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US bank accounts frozen of Trump-linked Russian oligarch over election interference: Russian media

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The U.S. bank accounts of Russian oligarch Araz Agalarov have been frozen in relation to his suspected interference in the 2016 presidential election.

RBC, the news vertical of the Russian RosBiznesKonsalting media company, reported that all of Agalarov’s bank accounts have been frozen at Mueller’s request.

Investigative journalist Scott Stedman flagged the Russian news story with a translated summary on Twitter.

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https://twitter.com/ScottMStedman/status/1053452467197771776

A day prior to the account closures, The Guardian reported that the Russian oligarch who helped arrange the Trump Tower meeting in 2016 set up a US shell account just before the infamous meeting.

In September, BuzzFeed News reported that Agalarov attempted to move $3.3 million to an account owned by his employee Irakly “Ike” Kaveladze the same day as the infamous meeting — on top of the $20 million the website revealed that traveled between participants at the meeting.

“Although the documents do not directly link the $3.3 million to the meeting, they show that officials at three separate banks raised red flags about the funds,” the report noted. “Many of the transfers seemed to have no legitimate purpose, bankers noted. Kaveladze quickly moved money to other accounts he controlled, and appeared to use some of it to make payments on Agalarov’s behalf — including more than $700,000 to pay off American Express charges.”

RBC noted in its report that within 10 days of BuzzFeed’s September report on the transactions between Agalarov and Kaveladze, the oligarch received notification from Union Bank about the closure of all his corporate accounts.

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The Russian news site also noted that Kaveladze — an employee of Agalarov’s at his Crocus Group company — relayed the information about the account closures through a press release.

Crocus has reportedly tried to open three new accounts — to no avail.

“Our company is under real threat of ceasing its activities in the USA,” Kaveladze told RBC before blaming the closures on the “criminal actions” of Natalie May Edwards, a senior Treasury employee arrested for leaking documents related to the Mueller probe.

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UPDATE:

Stedman, who translated the story from Russian, walked back his tweet a little saying that it wasn’t clear if it was Mueller who froze the accounts. He said more information is forthcoming.

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WATCH: New Zealand prime minister unfazed as quake hits during an interview

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A moderate 5.6-magnitude earthquake rattled New Zealand's North Island early Monday but failed to crack Prime Minister Jacinda Ardern's trademark composure as she conducted a live television interview.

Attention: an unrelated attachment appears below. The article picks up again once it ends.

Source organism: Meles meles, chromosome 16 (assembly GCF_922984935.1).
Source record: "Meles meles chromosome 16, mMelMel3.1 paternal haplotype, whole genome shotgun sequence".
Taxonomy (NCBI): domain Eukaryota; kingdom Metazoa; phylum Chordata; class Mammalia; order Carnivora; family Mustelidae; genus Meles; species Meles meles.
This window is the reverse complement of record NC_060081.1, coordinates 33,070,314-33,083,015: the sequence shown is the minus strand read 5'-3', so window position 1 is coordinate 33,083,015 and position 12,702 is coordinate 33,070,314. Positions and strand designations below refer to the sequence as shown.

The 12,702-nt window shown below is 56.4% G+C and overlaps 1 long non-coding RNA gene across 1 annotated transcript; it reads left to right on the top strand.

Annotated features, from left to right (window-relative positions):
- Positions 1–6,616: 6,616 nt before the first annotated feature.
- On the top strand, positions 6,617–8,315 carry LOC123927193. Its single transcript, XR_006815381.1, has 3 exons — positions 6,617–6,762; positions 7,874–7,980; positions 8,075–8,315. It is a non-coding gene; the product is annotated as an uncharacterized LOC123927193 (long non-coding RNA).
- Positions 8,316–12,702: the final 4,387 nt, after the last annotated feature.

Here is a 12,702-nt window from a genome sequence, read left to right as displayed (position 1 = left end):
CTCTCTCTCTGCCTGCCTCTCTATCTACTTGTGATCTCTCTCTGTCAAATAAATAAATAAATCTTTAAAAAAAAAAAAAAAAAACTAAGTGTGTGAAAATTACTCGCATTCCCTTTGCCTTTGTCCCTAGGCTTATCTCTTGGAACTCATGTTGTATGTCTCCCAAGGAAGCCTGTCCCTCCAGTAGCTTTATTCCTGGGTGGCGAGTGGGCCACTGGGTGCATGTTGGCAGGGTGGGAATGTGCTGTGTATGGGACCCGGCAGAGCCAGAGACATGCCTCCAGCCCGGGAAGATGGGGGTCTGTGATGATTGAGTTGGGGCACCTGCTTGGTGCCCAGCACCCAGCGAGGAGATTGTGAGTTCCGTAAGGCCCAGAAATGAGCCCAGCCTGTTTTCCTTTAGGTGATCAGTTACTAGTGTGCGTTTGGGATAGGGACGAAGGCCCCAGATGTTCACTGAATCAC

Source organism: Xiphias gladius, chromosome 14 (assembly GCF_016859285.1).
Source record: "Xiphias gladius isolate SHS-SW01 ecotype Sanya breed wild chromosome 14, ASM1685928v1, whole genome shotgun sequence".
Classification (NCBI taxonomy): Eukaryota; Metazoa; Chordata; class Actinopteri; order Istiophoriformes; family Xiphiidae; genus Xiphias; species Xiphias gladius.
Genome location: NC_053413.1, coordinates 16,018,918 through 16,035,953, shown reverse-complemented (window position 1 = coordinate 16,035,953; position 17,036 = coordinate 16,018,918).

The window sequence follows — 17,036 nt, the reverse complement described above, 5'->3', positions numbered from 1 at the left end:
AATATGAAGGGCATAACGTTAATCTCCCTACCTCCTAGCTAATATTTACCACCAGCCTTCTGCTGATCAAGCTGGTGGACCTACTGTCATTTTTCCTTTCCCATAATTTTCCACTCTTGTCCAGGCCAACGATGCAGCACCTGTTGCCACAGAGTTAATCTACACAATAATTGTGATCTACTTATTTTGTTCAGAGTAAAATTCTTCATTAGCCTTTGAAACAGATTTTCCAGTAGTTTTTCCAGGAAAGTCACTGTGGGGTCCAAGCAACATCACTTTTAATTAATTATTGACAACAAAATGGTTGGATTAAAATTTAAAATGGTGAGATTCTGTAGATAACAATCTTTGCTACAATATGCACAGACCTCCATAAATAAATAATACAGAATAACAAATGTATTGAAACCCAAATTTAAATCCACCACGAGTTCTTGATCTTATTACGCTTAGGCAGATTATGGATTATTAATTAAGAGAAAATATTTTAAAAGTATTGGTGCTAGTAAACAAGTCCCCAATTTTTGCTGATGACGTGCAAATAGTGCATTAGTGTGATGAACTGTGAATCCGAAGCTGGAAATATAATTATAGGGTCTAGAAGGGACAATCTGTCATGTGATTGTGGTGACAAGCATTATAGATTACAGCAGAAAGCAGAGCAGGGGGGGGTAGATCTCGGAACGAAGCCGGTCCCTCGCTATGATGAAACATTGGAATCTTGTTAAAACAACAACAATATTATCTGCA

The quake struck just off the coast before 8:00 am local time (2000 Sunday GMT) at a depth of about 52 kilometres (32 miles) near Levin, about 90 kilometres north of Wellington, the US Geological Survey said.

St John Ambulance and New Zealand Police both said there were no initial reports of injuries or damage. There was no tsunami warning.

But there was sustained shaking in Wellington, where Ardern was being interviewed on breakfast television from parliament's Beehive building, which is designed to absorb seismic forces by swaying slightly on its foundations.

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US farmers are starting to worry as crop prices dip during COVID-19 crisis: ‘It’s kind of glum’

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Dave Burrier steered his tractor through a field, following a GPS map as he tried to plant as much corn as possible amid the yellow and green rye covering the ground.

Striving to get a massive yield out of his crops in rural Maryland is how Burrier hopes to make it through yet another uncertain year, beset by market disruptions caused by the COVID-19 pandemic and renewed trade tensions between the United States and China.

"We've had so much price erosion that we're basically at below the cost of production. We've got to figure out how to manage and turn a profit," Burrier told AFP.

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‘It’s the first time I’ve played golf in almost 3 months’: Trump makes excuses for golfing during coronavirus pandemic

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President Donald Trump was blasted on Sunday for playing golf during the coronavirus pandemic, a dramatic economic recession and after proclaiming churches "essential."

Instead of joining his voters sitting in the pews, Trump went for the links, which drew criticisms for the hypocrisy.

"Sleepy Joe’s representatives have just put out an ad saying that I went to play golf (exercise) today. They think I should stay in the White House at all times. What they didn’t say is that it’s the first time I’ve played golf in almost 3 months, that Biden was constantly vacationing, relaxing & making shady deals with other countries, & that Barack was always playing golf, doing much of his traveling in a fume spewing 747 to play golf in Hawaii - Once even teeing off immediately after announcing the gruesome death of a great young man by ISIS!" tweeted Trump.

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